Front line in a PR war

by Oakland Ross

Sanjaray, Afghanistan -- Some soldiers wage warfare with rifles and mortars, while others bear silver briefcases brimming with cash.
Warrant Officer Dean Henley of Richmond Hill counts himself among the second group.
"I feel like James Bond," says the primary schoolteacher and army reservist, who volunteered for this assignment, as he swings the aforementioned silver briefcase up onto the armoured hood of a Canadian Forces G-Wagon and snaps open the clasps with a dramatic flourish.
He may feel like 007, the famously suave British secret agent notorious for preferring his martinis shaken, not stirred, but Henley looks a lot more like what he currently is - a Canadian army officer decked out in the full regalia of war, including web harness, body armour, service pistol, desert-tan camouflage fatigues, and, within handy reach, a C-7 automatic rifle with a telescopic sight.
He is standing on a vast expanse of rock and sand located in what must rank as among the twitchiest pieces of real estate on the planet, just outside the Afghan town of Sanjaray, here in southern Kandahar province, principal hotbed of support for Taliban insurgents.
The religiously motivated rebels are locked in a ferocious and bloody conflict with the government of Afghanistan, which is backed by a coalition of NATO forces, including some 2,400 Canadian military personnel.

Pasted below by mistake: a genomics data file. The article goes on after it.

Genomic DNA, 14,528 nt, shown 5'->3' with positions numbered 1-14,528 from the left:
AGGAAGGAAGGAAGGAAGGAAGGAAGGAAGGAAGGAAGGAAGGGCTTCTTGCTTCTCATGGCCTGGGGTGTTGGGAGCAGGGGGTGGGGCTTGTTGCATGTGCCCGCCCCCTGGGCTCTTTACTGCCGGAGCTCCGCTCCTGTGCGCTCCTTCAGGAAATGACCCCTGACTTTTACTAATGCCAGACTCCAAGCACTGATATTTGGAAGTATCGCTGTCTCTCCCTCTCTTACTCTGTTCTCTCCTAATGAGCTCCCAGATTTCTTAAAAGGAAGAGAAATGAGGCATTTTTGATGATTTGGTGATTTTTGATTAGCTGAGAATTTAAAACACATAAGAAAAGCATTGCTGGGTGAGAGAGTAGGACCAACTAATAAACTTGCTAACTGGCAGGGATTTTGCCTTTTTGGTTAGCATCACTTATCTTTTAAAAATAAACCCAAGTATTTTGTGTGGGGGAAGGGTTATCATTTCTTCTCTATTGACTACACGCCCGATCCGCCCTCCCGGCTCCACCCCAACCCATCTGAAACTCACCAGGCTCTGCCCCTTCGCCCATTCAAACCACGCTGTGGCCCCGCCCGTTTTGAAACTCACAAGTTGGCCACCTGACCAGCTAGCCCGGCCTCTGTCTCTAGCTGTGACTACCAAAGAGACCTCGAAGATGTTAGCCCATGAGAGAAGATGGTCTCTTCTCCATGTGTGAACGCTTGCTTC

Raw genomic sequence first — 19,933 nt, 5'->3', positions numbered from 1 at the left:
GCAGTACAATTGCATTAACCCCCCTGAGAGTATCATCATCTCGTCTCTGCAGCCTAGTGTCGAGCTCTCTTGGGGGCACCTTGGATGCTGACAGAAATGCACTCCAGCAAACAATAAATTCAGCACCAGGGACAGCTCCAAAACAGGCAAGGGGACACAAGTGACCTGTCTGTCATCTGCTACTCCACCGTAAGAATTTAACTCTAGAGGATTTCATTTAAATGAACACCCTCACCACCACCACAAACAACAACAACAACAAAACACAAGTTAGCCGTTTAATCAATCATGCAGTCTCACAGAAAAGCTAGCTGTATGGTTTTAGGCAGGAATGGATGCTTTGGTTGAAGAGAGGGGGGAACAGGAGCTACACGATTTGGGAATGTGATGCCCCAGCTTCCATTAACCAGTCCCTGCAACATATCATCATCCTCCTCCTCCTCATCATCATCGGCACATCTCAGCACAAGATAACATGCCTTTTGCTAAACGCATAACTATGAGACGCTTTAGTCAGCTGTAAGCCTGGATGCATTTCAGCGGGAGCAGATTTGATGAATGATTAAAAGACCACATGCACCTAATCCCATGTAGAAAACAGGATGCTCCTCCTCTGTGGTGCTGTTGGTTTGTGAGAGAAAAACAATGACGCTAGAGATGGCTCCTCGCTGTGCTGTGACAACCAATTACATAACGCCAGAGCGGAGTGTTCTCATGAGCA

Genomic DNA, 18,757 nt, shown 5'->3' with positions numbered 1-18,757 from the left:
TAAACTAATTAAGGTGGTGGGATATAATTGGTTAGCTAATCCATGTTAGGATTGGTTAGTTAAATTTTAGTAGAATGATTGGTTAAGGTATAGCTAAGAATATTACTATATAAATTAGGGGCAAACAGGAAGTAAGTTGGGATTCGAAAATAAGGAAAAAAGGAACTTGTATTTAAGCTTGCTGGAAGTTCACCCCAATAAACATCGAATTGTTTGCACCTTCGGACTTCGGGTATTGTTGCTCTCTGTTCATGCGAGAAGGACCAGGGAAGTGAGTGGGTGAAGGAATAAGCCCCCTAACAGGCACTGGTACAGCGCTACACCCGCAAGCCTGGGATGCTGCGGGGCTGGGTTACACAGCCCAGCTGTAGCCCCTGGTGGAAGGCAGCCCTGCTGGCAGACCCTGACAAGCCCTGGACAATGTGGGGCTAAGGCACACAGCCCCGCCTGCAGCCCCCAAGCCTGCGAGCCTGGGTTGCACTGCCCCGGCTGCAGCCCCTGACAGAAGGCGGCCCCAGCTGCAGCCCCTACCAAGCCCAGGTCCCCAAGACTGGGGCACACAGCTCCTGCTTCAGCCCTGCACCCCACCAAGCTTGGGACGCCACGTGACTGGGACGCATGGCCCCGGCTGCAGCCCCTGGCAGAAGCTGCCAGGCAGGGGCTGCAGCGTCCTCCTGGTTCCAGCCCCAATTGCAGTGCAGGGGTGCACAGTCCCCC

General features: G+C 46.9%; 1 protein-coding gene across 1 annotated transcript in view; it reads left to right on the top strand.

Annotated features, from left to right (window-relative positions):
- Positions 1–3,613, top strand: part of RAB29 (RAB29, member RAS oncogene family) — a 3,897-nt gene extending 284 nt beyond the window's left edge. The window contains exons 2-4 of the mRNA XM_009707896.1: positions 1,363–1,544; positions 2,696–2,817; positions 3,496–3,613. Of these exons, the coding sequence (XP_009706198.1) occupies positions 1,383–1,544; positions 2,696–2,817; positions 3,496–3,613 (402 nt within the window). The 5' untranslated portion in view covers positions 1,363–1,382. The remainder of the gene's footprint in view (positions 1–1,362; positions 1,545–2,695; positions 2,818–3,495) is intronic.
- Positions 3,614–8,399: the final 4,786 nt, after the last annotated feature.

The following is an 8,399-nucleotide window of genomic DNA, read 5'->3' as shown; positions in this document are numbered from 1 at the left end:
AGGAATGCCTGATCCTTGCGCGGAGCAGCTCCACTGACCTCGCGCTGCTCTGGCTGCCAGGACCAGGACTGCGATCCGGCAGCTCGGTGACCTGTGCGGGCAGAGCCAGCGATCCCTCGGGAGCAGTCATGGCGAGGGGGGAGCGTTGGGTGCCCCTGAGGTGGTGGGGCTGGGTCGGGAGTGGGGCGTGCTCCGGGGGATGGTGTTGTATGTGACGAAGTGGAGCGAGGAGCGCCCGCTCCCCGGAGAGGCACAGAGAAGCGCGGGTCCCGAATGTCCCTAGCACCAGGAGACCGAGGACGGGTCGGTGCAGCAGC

Henley has come to this barren spot in order to conduct certain transactions of a financial nature with a man named Haji Lala, a noble-looking but possibly somewhat suspect character, who has driven to this afternoon rendezvous in a dusty and rather weathered Toyota Corolla.
Henley has opted for a more muscular form of transportation - a four-vehicle military convoy composed of two burly LAV-3 armoured personnel carriers, both mounted with 25mm cannon, plus a formidable South African-built RG armoured vehicle, not to mention Henley's own comparatively innocuous G-Wagon.
Meanwhile, more than a dozen Canadian army sentries in full battle dress - all members of the Royal 22nd Regiment from Quebec, the legendary Van Doos - have fanned out to form a 25-metre security perimeter around the man with the silver briefcase.
"This is an opportunity to work with the battle group to achieve the same aim but by a different route," says Henley, by way of explanation for his presence here.
That's one way of putting it.
What Henley has really come to do is to put money into local hands, part of a Canadian-funded initiative, part civilian, part military, that is aimed at winning popular support for anti-Taliban forces by helping to build up Afghanistan even as the ongoing war is battering it down.